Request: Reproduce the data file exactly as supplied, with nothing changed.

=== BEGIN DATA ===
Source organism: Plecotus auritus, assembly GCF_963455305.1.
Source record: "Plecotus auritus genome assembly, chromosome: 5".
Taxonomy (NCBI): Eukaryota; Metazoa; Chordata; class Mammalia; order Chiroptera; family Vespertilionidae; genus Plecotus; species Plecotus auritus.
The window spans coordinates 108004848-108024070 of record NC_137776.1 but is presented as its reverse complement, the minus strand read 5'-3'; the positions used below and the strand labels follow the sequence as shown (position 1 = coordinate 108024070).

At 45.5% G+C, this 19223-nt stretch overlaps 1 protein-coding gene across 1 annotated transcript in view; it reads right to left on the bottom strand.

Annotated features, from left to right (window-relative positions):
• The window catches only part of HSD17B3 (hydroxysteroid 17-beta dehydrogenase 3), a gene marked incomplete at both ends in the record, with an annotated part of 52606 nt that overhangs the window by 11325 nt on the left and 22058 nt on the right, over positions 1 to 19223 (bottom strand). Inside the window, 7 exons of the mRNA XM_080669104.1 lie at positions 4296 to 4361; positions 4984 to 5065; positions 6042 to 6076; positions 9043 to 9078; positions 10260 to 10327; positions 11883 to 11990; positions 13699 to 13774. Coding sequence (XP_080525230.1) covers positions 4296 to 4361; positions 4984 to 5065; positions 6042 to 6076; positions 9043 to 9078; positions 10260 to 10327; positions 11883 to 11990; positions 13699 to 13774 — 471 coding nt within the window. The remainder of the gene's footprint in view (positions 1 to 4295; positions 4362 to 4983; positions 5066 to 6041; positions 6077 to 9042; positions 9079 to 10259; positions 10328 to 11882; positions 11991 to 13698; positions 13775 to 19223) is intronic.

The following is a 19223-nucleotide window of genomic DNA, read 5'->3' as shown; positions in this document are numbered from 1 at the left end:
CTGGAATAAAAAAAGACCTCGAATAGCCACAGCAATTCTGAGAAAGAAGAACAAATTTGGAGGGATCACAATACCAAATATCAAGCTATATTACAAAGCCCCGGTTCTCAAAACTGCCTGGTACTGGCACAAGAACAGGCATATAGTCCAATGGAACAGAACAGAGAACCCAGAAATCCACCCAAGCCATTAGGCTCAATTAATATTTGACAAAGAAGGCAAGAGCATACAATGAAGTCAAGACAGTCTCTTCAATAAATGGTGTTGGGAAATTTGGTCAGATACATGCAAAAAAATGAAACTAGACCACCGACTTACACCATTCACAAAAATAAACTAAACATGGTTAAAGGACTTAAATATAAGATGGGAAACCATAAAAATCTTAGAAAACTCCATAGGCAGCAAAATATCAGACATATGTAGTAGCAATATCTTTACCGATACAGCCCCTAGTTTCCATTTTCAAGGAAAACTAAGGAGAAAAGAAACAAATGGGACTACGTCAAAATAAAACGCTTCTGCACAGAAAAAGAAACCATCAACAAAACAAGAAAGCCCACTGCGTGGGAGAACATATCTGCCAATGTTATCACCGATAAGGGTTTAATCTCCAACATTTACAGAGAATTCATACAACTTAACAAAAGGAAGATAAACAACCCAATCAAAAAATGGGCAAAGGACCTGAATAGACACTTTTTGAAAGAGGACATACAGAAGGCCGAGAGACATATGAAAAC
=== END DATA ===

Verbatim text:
Source organism: Plecotus auritus, assembly GCF_963455305.1.
Source record: "Plecotus auritus genome assembly, chromosome: 5".
Taxonomy (NCBI): Eukaryota; Metazoa; Chordata; class Mammalia; order Chiroptera; family Vespertilionidae; genus Plecotus; species Plecotus auritus.
The window spans coordinates 108004848-108024070 of record NC_137776.1 but is presented as its reverse complement, the minus strand read 5'-3'; the positions used below and the strand labels follow the sequence as shown (position 1 = coordinate 108024070).

At 45.5% G+C, this 19223-nt stretch overlaps 1 protein-coding gene across 1 annotated transcript in view; it reads right to left on the bottom strand.

Annotated features, from left to right (window-relative positions):
• The window catches only part of HSD17B3 (hydroxysteroid 17-beta dehydrogenase 3), a gene marked incomplete at both ends in the record, with an annotated part of 52606 nt that overhangs the window by 11325 nt on the left and 22058 nt on the right, over positions 1 to 19223 (bottom strand). Inside the window, 7 exons of the mRNA XM_080669104.1 lie at positions 4296 to 4361; positions 4984 to 5065; positions 6042 to 6076; positions 9043 to 9078; positions 10260 to 10327; positions 11883 to 11990; positions 13699 to 13774. Coding sequence (XP_080525230.1) covers positions 4296 to 4361; positions 4984 to 5065; positions 6042 to 6076; positions 9043 to 9078; positions 10260 to 10327; positions 11883 to 11990; positions 13699 to 13774 — 471 coding nt within the window. The remainder of the gene's footprint in view (positions 1 to 4295; positions 4362 to 4983; positions 5066 to 6041; positions 6077 to 9042; positions 9079 to 10259; positions 10328 to 11882; positions 11991 to 13698; positions 13775 to 19223) is intronic.

The following is a 19223-nucleotide window of genomic DNA, read 5'->3' as shown; positions in this document are numbered from 1 at the left end:
CTGGAATAAAAAAAGACCTCGAATAGCCACAGCAATTCTGAGAAAGAAGAACAAATTTGGAGGGATCACAATACCAAATATCAAGCTATATTACAAAGCCCCGGTTCTCAAAACTGCCTGGTACTGGCACAAGAACAGGCATATAGTCCAATGGAACAGAACAGAGAACCCAGAAATCCACCCAAGCCATTAGGCTCAATTAATATTTGACAAAGAAGGCAAGAGCATACAATGAAGTCAAGACAGTCTCTTCAATAAATGGTGTTGGGAAATTTGGTCAGATACATGCAAAAAAATGAAACTAGACCACCGACTTACACCATTCACAAAAATAAACTAAACATGGTTAAAGGACTTAAATATAAGATGGGAAACCATAAAAATCTTAGAAAACTCCATAGGCAGCAAAATATCAGACATATGTAGTAGCAATATCTTTACCGATACAGCCCCTAGTTTCCATTTTCAAGGAAAACTAAGGAGAAAAGAAACAAATGGGACTACGTCAAAATAAAACGCTTCTGCACAGAAAAAGAAACCATCAACAAAACAAGAAAGCCCACTGCGTGGGAGAACATATCTGCCAATGTTATCACCGATAAGGGTTTAATCTCCAACATTTACAGAGAATTCATACAACTTAACAAAAGGAAGATAAACAACCCAATCAAAAAATGGGCAAAGGACCTGAATAGACACTTTTTGAAAGAGGACATACAGAAGGCCGAGAGACATATGAAAAC